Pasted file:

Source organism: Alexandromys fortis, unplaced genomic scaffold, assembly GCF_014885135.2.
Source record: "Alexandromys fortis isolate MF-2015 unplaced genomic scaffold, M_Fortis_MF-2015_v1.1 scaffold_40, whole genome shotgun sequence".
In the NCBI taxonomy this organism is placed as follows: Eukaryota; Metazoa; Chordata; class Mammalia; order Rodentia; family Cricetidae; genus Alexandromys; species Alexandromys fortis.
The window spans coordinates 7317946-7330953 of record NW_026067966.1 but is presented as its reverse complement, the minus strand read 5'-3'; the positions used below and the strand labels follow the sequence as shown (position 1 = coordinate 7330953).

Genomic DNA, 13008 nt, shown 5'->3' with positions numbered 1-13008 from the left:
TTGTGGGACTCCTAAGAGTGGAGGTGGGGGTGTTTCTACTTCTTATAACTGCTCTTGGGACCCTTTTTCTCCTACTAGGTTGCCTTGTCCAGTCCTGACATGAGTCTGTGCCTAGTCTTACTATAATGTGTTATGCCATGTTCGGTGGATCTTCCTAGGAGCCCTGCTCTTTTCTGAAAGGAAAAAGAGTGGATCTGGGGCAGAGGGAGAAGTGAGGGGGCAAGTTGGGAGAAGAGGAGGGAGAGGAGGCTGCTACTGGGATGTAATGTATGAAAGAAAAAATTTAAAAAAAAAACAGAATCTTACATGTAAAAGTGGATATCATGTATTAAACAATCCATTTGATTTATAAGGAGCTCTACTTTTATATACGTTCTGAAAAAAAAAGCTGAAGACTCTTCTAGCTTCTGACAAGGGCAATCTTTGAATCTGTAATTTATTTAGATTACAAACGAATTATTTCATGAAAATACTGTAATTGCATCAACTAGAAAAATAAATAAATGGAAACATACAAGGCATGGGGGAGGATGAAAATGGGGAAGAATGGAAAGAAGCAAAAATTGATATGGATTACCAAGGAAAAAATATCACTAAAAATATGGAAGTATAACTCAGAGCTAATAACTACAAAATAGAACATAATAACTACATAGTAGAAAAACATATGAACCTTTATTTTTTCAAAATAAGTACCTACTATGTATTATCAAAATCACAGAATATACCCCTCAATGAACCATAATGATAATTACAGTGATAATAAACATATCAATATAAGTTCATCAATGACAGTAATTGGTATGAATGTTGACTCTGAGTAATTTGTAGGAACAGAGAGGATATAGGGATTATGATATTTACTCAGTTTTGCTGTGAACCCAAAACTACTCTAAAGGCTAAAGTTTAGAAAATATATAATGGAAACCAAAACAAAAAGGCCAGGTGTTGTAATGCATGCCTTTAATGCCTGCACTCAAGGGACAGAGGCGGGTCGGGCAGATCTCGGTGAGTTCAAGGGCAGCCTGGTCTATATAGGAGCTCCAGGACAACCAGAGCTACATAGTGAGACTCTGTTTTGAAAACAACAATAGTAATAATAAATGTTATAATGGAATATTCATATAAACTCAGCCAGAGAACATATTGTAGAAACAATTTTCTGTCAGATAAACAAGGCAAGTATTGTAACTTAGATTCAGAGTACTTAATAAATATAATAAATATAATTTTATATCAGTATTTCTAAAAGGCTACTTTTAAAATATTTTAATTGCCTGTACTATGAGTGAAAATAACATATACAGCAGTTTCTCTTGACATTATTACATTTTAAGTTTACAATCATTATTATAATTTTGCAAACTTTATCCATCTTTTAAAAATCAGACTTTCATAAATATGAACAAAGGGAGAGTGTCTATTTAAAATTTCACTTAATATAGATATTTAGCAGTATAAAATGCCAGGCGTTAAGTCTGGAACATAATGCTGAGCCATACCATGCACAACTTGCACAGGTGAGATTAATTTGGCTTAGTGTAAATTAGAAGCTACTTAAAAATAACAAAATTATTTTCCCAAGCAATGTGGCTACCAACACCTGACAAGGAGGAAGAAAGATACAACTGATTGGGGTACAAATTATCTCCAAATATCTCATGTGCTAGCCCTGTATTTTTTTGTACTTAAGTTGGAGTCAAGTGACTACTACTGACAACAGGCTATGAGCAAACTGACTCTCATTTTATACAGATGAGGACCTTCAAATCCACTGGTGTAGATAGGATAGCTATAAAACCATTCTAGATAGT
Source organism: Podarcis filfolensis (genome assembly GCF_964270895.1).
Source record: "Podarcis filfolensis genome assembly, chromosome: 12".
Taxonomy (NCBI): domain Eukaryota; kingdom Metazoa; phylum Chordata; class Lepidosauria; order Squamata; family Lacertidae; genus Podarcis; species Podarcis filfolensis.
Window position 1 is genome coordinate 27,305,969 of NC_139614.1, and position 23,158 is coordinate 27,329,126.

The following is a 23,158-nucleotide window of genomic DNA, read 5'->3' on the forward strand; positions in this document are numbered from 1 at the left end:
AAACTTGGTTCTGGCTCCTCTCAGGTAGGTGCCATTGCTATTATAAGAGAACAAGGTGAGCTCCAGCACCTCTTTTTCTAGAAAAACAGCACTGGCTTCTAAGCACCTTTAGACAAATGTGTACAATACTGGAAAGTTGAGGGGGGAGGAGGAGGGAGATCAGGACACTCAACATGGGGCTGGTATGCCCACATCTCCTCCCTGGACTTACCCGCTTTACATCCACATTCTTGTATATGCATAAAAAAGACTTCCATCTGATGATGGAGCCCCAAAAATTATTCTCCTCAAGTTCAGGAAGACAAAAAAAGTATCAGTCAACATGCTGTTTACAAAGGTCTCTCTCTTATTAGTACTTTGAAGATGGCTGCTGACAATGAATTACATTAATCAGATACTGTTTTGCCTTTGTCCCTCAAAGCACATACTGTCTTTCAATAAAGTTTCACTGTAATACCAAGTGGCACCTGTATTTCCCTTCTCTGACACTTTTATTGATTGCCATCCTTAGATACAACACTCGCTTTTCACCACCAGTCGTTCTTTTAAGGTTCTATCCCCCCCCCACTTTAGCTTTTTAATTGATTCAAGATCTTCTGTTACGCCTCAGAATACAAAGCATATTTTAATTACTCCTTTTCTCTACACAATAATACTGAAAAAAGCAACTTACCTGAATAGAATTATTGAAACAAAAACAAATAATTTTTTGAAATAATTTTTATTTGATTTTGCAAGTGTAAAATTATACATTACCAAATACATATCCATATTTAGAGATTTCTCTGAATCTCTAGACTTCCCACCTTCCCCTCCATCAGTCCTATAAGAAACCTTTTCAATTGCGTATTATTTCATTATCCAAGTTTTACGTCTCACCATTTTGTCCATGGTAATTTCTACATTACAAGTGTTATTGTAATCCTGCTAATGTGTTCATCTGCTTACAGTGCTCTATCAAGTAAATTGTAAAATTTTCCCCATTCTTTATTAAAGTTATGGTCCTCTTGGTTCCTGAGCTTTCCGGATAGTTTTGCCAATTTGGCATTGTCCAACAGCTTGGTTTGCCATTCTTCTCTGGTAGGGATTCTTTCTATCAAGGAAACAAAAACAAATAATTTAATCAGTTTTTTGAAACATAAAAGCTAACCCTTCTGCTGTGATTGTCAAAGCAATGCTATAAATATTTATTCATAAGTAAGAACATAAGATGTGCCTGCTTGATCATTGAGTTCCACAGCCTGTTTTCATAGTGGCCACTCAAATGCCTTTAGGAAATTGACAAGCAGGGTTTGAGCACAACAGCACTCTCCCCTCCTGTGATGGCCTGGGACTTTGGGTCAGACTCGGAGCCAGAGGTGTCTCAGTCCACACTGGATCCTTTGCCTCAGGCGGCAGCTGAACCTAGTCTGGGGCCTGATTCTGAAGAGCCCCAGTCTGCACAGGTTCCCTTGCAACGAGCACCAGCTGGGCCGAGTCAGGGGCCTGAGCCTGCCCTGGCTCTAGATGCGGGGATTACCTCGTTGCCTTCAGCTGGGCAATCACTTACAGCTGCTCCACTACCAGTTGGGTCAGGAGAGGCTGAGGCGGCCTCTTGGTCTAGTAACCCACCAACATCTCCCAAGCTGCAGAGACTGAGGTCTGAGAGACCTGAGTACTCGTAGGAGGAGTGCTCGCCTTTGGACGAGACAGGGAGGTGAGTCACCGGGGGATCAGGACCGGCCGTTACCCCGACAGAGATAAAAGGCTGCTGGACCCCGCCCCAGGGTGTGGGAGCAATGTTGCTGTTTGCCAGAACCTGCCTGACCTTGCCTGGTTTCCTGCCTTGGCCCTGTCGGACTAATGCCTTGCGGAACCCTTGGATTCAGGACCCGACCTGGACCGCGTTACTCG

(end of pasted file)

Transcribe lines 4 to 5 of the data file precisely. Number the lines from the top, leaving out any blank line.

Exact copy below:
The window spans coordinates 7317946-7330953 of record NW_026067966.1 but is presented as its reverse complement, the minus strand read 5'-3'; the positions used below and the strand labels follow the sequence as shown (position 1 = coordinate 7330953).

Genomic DNA, 13008 nt, shown 5'->3' with positions numbered 1-13008 from the left: